About HR Directors

Like a football head coach, an HR director has to set, assign, review, revise and refine all tasks related to the performance of his team. Also, like a head coach, the HR director has to monitor the flow of policy and instructions through his or her assistant coaches, down to the level of the team at the field level. As dependent on feedback from "below" as any sports coach, an HR director must be prepared to modify approaches and flexibly adapt or switch tools and resources as required or advisable, often on the basis of employee inputs.

This oversight covers both the supply and demand side of HR management: On the one hand and on the employee "supply" side, the HR director must make certain that the "human resources" for which (s)he is responsible supply as optimally as possible whatever the job demands. On the other hand, the HR director must also ensure that the company supplies the requisites for effective and efficient employee performance, e.g., compensation and safety requirements.
Create a job alert today and stay on top of new opportunities in your area. Recruiter looks at 6 million jobs daily, and sends you only the ones you care about.
The HR director is the head of the HR department of an organization. In short, he manages the entire department's work, such as the provision of HR-related services, policies, and programs for the organization. As long as the responsibility is HR-related, it will fall under the HR director's purview. Some general categories are as follows.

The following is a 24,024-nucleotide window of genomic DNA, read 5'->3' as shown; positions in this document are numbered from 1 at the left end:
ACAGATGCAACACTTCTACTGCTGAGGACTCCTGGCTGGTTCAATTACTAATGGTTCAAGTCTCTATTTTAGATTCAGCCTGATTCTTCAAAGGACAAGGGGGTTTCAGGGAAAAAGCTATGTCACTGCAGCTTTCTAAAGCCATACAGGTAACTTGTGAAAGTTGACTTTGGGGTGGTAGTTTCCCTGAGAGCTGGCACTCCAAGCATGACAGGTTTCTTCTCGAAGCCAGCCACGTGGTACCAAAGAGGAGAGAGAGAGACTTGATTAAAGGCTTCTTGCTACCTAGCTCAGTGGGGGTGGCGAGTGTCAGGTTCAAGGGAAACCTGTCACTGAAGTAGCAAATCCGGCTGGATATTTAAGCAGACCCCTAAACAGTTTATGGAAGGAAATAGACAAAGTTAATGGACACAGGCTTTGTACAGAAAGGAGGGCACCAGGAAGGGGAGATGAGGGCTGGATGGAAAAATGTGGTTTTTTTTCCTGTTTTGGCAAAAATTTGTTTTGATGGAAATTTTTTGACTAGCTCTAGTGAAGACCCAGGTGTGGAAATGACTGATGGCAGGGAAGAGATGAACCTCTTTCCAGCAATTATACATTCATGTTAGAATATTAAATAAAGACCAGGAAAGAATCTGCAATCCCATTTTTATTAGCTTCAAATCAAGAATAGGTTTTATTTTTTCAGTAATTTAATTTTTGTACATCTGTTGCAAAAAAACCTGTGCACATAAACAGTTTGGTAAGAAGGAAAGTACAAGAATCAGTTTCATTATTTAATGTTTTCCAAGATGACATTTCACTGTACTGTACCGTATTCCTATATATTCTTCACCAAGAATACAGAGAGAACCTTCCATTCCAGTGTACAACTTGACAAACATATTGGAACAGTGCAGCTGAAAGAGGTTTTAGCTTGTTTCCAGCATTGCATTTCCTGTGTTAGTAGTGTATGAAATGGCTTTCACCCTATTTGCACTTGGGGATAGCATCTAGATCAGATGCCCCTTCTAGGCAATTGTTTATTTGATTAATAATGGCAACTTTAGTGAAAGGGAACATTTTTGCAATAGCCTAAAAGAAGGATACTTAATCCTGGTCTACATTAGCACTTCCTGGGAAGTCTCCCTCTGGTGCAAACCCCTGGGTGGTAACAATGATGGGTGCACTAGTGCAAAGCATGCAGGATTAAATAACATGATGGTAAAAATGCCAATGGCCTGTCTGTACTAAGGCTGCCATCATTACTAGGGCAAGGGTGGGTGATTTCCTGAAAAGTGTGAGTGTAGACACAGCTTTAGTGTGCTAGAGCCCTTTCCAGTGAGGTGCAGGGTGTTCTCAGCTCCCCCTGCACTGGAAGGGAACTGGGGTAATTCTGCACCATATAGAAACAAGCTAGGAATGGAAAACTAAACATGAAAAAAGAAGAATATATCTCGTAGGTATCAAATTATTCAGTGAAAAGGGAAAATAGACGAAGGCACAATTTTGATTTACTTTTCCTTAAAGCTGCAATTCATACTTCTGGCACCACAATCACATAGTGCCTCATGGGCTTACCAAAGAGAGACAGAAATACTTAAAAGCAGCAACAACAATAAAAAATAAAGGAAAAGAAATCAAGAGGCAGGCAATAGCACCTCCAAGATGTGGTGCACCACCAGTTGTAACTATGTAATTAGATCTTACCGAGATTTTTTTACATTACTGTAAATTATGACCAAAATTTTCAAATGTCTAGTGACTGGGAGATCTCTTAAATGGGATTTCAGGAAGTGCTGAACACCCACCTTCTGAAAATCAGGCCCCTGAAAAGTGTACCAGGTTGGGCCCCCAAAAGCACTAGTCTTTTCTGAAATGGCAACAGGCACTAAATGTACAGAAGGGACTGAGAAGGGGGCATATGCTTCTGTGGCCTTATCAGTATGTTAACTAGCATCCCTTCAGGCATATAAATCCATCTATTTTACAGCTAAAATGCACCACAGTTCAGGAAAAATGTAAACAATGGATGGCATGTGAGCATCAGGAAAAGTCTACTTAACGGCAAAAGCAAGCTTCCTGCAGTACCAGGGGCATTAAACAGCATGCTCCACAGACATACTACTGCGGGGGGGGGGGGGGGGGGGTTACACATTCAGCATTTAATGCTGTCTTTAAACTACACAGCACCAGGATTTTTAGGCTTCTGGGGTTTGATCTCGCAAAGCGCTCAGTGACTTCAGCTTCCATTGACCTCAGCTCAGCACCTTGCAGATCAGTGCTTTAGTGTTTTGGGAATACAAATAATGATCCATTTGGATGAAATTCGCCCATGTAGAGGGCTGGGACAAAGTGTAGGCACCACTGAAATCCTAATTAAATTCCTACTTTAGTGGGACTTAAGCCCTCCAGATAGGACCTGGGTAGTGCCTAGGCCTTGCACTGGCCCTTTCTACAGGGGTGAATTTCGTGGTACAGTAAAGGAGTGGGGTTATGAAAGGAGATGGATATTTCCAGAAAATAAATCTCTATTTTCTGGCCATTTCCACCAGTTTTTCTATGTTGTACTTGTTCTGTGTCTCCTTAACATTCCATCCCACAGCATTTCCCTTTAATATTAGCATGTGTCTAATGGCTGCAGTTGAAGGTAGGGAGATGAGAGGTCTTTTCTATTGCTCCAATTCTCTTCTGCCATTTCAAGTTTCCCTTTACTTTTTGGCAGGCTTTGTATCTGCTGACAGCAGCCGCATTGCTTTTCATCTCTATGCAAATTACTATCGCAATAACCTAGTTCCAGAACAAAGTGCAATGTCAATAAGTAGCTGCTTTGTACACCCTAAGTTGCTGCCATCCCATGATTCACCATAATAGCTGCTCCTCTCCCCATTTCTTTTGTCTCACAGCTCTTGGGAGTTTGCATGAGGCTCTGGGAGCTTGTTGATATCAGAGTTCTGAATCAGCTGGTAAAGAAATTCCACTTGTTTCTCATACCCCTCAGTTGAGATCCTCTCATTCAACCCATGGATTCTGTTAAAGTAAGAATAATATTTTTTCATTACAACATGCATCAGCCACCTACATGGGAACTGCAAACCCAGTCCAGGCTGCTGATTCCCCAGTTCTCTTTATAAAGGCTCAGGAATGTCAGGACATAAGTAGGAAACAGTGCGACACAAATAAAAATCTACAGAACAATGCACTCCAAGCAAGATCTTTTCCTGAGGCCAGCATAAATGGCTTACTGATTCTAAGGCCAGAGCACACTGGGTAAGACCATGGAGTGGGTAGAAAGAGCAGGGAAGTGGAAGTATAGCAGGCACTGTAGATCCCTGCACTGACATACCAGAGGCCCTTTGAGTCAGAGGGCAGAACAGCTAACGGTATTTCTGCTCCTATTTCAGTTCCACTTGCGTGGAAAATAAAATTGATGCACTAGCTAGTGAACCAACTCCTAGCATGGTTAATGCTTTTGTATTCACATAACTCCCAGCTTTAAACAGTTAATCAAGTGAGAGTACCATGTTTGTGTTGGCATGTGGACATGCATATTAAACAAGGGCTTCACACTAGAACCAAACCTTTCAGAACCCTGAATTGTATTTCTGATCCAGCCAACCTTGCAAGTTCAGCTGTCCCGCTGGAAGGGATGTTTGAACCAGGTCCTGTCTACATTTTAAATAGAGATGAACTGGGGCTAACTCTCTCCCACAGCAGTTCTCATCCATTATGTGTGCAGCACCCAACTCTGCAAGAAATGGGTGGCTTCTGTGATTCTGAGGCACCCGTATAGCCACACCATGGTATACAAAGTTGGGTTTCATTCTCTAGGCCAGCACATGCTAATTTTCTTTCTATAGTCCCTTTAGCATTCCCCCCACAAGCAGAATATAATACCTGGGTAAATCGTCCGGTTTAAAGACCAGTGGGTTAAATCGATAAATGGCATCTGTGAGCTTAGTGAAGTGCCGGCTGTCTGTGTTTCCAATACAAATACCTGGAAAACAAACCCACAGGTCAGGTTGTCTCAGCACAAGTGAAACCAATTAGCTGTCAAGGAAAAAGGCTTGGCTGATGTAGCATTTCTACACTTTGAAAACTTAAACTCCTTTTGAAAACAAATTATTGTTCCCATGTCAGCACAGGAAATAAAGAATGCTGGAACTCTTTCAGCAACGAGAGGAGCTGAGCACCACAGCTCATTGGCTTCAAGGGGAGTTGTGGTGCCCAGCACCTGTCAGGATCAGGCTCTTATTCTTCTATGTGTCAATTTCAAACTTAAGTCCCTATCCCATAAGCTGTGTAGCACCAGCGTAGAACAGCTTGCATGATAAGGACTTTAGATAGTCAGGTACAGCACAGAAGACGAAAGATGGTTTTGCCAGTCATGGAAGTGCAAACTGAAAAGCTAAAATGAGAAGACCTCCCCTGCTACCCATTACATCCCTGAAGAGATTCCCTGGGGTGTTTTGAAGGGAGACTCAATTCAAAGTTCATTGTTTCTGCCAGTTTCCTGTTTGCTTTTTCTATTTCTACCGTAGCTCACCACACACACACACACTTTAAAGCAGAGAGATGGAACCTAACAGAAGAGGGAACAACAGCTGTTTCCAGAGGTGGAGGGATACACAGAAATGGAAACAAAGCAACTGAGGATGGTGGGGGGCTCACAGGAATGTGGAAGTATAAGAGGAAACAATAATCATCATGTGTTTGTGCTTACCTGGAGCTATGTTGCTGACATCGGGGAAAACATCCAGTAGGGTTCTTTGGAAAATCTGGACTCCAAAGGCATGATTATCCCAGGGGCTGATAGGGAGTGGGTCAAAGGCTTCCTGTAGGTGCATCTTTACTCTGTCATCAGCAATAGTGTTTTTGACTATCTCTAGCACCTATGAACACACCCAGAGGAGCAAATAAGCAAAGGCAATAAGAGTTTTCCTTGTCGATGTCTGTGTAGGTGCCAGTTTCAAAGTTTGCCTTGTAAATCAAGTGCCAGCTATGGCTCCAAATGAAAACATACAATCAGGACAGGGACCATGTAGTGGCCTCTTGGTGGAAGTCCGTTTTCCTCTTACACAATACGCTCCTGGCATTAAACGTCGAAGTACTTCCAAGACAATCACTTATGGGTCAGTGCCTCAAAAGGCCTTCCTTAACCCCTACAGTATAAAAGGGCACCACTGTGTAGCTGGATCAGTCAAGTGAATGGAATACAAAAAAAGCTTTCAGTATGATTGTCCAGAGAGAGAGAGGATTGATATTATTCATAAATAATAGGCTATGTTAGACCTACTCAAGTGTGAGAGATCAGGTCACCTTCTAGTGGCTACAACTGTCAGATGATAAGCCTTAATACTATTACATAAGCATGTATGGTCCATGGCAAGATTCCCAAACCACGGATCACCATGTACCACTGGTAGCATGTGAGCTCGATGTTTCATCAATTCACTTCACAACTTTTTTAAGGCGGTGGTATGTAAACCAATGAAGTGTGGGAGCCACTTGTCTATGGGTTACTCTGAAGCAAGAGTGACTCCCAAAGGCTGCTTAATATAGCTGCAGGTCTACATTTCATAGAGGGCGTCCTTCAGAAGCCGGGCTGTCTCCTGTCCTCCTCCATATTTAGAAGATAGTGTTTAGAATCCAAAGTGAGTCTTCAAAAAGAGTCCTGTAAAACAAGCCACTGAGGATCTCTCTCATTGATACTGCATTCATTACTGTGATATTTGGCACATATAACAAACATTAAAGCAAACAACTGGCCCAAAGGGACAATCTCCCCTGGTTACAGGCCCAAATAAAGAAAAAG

* Recruitment
* Manpower planning
* Performance management
* Compliance with employment-related and other regulations
* Development of HR policy
* Communicating and explaining the organization's HR polices to employees
* Compensation and benefits administration
* Workplace safety issues
* Staff welfare
* Provision of employee services
* Staff termination

Given the myriad responsibilities of the work, the HR director usually oversees the strategic issues (such as policy reviews), while leaving the daily operations to the other HR staff. The primary objective of the HR director is to create an employee-oriented and efficient working culture in a working environment conducive to boosting the productivity of the organization. This can be achieved through appropriate HR polices to facilitate the recruitment, retention and development of a better workforce.

Generally, organizations prefer candidates for this position to have extensive experience in managing an HR team, especially in a senior position. The HR director should be able to build strong working relationships not only with his department staff, but with other department heads too. He or she should be a team player, who can serve as a role model and source of professional knowledge. Moreover, the director has to inspire confidence of the senior management through the timely delivery of information and plans as well as have the ability to work collaboratively with a variety or people so as to make informed decisions about HR-related issues.